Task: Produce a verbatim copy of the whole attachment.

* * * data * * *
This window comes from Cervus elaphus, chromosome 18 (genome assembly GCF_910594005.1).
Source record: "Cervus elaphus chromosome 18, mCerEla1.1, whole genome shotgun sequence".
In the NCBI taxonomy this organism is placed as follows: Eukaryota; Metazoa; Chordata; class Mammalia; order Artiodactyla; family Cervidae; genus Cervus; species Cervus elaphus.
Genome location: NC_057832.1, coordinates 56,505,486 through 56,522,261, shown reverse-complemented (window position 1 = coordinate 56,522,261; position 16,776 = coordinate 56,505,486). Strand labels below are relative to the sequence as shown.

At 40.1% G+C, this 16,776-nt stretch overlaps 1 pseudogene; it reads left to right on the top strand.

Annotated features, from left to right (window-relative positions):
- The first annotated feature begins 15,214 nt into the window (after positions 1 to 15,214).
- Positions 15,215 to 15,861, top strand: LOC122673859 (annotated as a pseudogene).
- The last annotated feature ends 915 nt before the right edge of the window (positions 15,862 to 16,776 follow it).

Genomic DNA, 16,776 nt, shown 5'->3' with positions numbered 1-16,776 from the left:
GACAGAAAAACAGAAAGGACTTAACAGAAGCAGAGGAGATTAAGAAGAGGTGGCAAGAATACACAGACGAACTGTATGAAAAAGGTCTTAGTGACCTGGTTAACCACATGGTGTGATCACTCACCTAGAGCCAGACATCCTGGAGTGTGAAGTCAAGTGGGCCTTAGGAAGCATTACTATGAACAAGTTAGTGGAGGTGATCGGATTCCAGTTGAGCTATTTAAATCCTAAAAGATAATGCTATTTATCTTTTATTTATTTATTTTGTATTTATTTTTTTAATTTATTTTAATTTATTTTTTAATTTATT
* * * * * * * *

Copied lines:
This window comes from Cervus elaphus, chromosome 18 (genome assembly GCF_910594005.1).
Source record: "Cervus elaphus chromosome 18, mCerEla1.1, whole genome shotgun sequence".
In the NCBI taxonomy this organism is placed as follows: Eukaryota; Metazoa; Chordata; class Mammalia; order Artiodactyla; family Cervidae; genus Cervus; species Cervus elaphus.
Genome location: NC_057832.1, coordinates 56,505,486 through 56,522,261, shown reverse-complemented (window position 1 = coordinate 56,522,261; position 16,776 = coordinate 56,505,486). Strand labels below are relative to the sequence as shown.

At 40.1% G+C, this 16,776-nt stretch overlaps 1 pseudogene; it reads left to right on the top strand.

Annotated features, from left to right (window-relative positions):
- The first annotated feature begins 15,214 nt into the window (after positions 1 to 15,214).
- Positions 15,215 to 15,861, top strand: LOC122673859 (annotated as a pseudogene).
- The last annotated feature ends 915 nt before the right edge of the window (positions 15,862 to 16,776 follow it).

Genomic DNA, 16,776 nt, shown 5'->3' with positions numbered 1-16,776 from the left:
GACAGAAAAACAGAAAGGACTTAACAGAAGCAGAGGAGATTAAGAAGAGGTGGCAAGAATACACAGACGAACTGTATGAAAAAGGTCTTAGTGACCTGGTTAACCACATGGTGTGATCACTCACCTAGAGCCAGACATCCTGGAGTGTGAAGTCAAGTGGGCCTTAGGAAGCATTACTATGAACAAGTTAGTGGAGGTGATCGGATTCCAGTTGAGCTATTTAAATCCTAAAAGATAATGCTATTTATCTTTTATTTATTTATTTTGTATTTATTTTTTTAATTTATTTTAATTTATTTTTTAATTTATT